Picnic jumps over Jumbo on Dutch online grocery market


In the Netherlands, Albert Heijn remains the clear market leader in the online grocery market. Pure player Picnic has pushed Jumbo out of second place.


Penetration rate drops again

Since 2015, the platform ‘Supermarkt & Ruimte’ has been researching the development of online grocery shopping in the Netherlands twice a year. Against the backdrop of the corona crisis, the findings are particularly interesting, as e-commerce in general received a solid boost from the pandemic.


Albert Heijn continues to dominate the market. 41% of respondents in the survey say they do their online shopping there. Picnic is preferred by 27% of online shoppers, while Jumbo loses market share and falls back to 21%. Outside the top-3, Plus is the fastest grower.


The outbreak of the corona crisis has greatly accelerated the growth of online shopping. In the autumn of last year, the penetration rate (the share of consumers who indicate that they sometimes do their shopping online) rose to 29%. In the recently published figures, the penetration rate has dropped again to 26%. Nevertheless, the online share of total supermarket sales is still growing, especially because consumers are also ordering more fresh food online. In absolute figures, the total online grocery market amounts to some 2.2 billion euros.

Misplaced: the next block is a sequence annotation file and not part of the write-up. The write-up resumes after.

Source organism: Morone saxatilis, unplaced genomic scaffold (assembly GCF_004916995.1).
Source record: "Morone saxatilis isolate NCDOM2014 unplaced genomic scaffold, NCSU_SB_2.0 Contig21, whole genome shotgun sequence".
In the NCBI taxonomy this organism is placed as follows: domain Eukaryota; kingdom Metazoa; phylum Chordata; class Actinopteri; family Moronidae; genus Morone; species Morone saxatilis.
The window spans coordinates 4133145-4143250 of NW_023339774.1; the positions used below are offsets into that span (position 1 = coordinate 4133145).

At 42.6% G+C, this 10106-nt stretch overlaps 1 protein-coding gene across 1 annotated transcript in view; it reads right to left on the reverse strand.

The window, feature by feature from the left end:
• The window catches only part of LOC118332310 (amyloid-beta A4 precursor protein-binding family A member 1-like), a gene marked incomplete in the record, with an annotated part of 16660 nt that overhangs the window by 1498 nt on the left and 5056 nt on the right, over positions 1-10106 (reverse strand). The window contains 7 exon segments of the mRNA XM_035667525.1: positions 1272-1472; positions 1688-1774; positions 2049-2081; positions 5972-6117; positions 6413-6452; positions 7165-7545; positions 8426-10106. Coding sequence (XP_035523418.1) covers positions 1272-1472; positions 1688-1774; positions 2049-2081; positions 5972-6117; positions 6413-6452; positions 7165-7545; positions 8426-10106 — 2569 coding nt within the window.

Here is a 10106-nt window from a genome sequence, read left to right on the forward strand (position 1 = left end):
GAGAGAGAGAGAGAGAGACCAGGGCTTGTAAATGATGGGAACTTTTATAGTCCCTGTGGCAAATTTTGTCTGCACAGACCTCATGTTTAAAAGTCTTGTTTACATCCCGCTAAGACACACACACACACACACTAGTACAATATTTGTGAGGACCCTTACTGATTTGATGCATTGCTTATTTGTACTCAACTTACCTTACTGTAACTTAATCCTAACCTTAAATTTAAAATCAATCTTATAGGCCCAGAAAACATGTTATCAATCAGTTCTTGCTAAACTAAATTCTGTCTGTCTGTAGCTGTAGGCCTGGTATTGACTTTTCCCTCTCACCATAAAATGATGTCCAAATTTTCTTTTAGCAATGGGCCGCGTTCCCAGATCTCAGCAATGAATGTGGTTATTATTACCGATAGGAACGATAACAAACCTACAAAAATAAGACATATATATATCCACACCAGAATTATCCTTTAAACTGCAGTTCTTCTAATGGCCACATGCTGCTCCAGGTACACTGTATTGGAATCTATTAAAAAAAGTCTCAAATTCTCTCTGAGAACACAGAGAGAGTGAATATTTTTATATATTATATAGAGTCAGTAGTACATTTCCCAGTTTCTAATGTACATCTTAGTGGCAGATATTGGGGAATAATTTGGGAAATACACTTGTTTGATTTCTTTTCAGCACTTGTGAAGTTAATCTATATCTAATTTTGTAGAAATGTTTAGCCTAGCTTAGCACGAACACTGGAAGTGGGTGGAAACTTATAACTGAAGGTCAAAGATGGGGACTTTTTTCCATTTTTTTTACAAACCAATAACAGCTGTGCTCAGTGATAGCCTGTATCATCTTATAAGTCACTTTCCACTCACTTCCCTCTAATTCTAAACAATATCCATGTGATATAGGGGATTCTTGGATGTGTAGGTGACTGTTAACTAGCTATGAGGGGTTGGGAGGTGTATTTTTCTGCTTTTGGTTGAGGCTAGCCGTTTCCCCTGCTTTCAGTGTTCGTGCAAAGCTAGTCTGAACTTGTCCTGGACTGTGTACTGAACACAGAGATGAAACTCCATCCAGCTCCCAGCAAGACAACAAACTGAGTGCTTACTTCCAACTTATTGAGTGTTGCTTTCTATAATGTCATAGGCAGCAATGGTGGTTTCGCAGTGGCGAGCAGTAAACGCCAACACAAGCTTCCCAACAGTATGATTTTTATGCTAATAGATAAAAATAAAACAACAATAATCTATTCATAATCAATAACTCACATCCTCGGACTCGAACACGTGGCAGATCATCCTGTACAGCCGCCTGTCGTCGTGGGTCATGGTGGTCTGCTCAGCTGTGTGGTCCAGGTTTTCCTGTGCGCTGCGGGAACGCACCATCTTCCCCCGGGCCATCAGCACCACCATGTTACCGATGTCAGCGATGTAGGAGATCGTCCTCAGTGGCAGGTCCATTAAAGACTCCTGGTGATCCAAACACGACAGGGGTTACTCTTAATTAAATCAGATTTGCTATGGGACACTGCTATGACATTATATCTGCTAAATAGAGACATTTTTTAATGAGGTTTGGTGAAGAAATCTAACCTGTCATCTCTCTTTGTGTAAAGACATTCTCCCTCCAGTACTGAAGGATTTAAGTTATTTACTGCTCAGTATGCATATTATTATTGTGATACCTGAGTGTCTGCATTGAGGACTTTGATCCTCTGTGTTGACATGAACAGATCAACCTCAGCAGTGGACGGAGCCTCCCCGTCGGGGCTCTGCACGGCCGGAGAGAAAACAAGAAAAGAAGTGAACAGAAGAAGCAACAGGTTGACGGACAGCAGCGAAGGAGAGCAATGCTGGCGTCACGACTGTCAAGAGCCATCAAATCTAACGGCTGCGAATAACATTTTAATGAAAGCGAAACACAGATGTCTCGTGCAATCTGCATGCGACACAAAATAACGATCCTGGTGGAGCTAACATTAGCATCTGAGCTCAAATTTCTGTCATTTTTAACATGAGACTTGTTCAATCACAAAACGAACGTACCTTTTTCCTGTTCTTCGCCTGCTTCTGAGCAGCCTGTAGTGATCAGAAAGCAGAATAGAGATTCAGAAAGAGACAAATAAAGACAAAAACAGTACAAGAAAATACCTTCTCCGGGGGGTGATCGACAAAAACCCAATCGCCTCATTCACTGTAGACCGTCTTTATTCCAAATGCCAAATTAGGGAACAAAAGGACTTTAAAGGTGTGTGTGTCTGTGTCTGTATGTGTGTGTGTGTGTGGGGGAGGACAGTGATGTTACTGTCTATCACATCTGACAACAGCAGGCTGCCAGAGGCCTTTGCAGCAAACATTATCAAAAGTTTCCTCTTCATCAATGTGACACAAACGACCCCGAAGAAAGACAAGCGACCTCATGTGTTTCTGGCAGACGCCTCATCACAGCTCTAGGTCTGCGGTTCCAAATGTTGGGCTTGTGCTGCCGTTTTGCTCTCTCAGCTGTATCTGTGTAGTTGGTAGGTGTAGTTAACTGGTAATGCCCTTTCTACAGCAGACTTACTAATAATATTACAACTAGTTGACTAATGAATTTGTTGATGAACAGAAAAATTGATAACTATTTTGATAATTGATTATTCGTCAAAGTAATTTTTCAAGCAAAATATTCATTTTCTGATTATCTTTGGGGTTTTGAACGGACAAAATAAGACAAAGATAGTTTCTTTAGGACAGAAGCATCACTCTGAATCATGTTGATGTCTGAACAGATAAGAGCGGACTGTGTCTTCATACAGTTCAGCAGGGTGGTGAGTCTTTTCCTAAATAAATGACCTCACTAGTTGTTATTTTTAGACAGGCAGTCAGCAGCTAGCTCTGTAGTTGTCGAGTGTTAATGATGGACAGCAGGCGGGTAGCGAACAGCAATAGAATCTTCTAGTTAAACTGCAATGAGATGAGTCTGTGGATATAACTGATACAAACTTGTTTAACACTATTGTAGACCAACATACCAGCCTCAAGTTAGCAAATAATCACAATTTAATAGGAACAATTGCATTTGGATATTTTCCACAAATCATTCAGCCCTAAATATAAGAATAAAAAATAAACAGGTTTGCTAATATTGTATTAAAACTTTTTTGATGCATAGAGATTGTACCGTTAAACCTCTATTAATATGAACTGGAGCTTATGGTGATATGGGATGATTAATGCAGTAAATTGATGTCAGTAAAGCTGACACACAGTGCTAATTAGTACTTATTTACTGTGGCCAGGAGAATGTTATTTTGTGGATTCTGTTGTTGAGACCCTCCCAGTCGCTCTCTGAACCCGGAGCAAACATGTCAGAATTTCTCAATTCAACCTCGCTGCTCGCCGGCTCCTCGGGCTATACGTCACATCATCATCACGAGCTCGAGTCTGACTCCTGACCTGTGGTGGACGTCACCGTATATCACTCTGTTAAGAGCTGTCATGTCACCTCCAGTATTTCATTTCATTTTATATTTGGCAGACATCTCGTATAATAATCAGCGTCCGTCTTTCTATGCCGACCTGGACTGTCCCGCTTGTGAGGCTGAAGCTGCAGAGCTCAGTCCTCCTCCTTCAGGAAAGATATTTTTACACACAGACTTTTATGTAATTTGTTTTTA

The success of online shopping is strongly determined by the regions. In the north of The Netherlands, the penetration rate is only 11%. Currently, it is mainly the Randstad (the central-western region, 28%) and the large cities (27%) that seem to embrace the concept, writes Emerce.


Furthermore, it appears that the customer satisfaction with online shopping is declining. What exactly causes this is not immediately clear. Possibly, the expectations of customers are increasing, but it may also be that the strong growth of the market has led to a decline in service.


Survival of the fittest

It is expected that the online share of total supermarket sales will continue to grow in the coming years, although not as fast as last year. Nevertheless, online sales are becoming increasingly important for supermarkets to maintain their market share, the researchers warn. "The time is approaching when the market share of online will reach such a level that there may well be disruptive effects locally. In the first instance, this will result in supermarkets that are already struggling with inadequate location quality or insufficiently meeting local customer needs (including online), seeing their operations come under such pressure that closure will be inevitable. In that sense, a growing online market share contributes to accelerating an autonomous trend: 'survival of the fittest'."